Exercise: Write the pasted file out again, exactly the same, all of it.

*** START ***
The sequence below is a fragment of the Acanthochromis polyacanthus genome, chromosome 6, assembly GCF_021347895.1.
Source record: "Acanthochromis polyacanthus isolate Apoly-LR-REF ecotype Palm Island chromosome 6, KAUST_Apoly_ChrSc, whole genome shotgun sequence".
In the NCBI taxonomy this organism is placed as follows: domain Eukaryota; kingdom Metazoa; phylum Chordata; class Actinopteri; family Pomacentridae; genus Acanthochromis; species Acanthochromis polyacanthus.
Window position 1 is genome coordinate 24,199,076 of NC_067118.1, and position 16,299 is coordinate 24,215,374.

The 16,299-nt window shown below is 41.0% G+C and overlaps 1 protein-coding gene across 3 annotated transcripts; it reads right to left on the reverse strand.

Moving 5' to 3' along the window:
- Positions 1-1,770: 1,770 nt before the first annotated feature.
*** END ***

The sequence below is a fragment of the Acanthochromis polyacanthus genome, chromosome 6, assembly GCF_021347895.1.
Source record: "Acanthochromis polyacanthus isolate Apoly-LR-REF ecotype Palm Island chromosome 6, KAUST_Apoly_ChrSc, whole genome shotgun sequence".
In the NCBI taxonomy this organism is placed as follows: domain Eukaryota; kingdom Metazoa; phylum Chordata; class Actinopteri; family Pomacentridae; genus Acanthochromis; species Acanthochromis polyacanthus.
Window position 1 is genome coordinate 24,199,076 of NC_067118.1, and position 16,299 is coordinate 24,215,374.

The 16,299-nt window shown below is 41.0% G+C and overlaps 1 protein-coding gene across 3 annotated transcripts; it reads right to left on the reverse strand.

Moving 5' to 3' along the window:
- Positions 1-1,770: 1,770 nt before the first annotated feature.